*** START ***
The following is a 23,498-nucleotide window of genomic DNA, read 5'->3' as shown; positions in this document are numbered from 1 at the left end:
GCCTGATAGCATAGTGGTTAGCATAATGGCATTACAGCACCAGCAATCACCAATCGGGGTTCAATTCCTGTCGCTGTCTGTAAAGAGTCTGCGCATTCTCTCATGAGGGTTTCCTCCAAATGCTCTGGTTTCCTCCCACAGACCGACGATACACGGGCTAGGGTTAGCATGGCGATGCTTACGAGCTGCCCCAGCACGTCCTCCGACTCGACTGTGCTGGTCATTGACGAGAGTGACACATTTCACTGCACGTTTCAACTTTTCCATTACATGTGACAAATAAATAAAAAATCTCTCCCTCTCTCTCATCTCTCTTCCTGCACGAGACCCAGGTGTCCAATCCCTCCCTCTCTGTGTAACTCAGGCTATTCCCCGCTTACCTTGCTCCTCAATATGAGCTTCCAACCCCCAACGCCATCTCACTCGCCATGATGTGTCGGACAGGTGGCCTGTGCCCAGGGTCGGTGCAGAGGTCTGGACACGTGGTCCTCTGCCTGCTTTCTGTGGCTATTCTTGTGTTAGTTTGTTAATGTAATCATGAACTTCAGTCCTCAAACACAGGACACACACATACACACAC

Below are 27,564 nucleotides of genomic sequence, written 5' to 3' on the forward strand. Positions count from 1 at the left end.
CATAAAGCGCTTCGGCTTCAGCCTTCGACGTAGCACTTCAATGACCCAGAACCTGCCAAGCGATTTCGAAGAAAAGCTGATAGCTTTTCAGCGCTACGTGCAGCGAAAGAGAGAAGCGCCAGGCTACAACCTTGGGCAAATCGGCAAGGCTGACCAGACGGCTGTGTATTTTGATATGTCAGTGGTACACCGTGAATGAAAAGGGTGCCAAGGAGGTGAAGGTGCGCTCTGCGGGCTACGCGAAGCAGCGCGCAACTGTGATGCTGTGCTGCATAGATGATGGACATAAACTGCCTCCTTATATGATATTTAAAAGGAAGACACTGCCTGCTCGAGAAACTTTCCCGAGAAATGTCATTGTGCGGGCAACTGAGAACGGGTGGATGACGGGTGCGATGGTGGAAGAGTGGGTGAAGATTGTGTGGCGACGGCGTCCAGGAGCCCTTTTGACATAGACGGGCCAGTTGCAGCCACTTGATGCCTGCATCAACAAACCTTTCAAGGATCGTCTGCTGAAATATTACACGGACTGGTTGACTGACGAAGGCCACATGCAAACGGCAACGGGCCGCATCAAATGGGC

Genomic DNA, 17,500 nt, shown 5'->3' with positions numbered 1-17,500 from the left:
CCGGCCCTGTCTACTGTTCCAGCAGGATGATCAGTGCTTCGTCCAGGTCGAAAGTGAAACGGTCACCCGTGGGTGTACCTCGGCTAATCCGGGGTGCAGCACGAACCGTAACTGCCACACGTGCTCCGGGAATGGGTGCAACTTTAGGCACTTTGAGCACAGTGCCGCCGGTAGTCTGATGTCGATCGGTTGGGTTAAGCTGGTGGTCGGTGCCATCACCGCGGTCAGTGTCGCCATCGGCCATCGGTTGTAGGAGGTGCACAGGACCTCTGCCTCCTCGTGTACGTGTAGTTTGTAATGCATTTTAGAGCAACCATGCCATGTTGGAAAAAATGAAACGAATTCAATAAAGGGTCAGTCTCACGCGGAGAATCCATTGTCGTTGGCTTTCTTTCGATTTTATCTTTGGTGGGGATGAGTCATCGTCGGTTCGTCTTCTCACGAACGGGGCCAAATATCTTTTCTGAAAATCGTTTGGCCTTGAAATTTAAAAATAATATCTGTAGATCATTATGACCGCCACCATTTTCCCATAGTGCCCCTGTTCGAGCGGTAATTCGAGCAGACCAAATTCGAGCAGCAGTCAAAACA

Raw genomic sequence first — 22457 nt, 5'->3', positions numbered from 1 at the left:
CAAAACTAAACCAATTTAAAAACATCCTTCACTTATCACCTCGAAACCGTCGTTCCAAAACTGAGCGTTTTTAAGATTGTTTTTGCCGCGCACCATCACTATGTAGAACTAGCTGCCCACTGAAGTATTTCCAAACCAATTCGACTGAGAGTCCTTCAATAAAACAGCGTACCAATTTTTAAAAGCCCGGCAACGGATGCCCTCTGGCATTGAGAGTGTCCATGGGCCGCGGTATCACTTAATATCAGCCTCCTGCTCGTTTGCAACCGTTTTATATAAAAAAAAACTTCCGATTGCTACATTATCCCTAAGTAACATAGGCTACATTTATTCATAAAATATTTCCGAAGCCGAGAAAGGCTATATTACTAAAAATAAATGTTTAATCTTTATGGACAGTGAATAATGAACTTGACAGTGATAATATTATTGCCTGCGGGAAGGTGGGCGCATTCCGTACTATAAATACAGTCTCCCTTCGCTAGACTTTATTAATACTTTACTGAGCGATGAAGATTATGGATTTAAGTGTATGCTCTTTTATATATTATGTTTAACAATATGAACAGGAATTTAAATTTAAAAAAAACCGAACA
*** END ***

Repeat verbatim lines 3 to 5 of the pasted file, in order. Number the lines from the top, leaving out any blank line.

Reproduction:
Below are 27,564 nucleotides of genomic sequence, written 5' to 3' on the forward strand. Positions count from 1 at the left end.
CATAAAGCGCTTCGGCTTCAGCCTTCGACGTAGCACTTCAATGACCCAGAACCTGCCAAGCGATTTCGAAGAAAAGCTGATAGCTTTTCAGCGCTACGTGCAGCGAAAGAGAGAAGCGCCAGGCTACAACCTTGGGCAAATCGGCAAGGCTGACCAGACGGCTGTGTATTTTGATATGTCAGTGGTACACCGTGAATGAAAAGGGTGCCAAGGAGGTGAAGGTGCGCTCTGCGGGCTACGCGAAGCAGCGCGCAACTGTGATGCTGTGCTGCATAGATGATGGACATAAACTGCCTCCTTATATGATATTTAAAAGGAAGACACTGCCTGCTCGAGAAACTTTCCCGAGAAATGTCATTGTGCGGGCAACTGAGAACGGGTGGATGACGGGTGCGATGGTGGAAGAGTGGGTGAAGATTGTGTGGCGACGGCGTCCAGGAGCCCTTTTGACATAGACGGGCCAGTTGCAGCCACTTGATGCCTGCATCAACAAACCTTTCAAGGATCGTCTGCTGAAATATTACACGGACTGGTTGACTGACGAAGGCCACATGCAAACGGCAACGGGCCGCATCAAATGGGC

Genomic DNA, 17,500 nt, shown 5'->3' with positions numbered 1-17,500 from the left: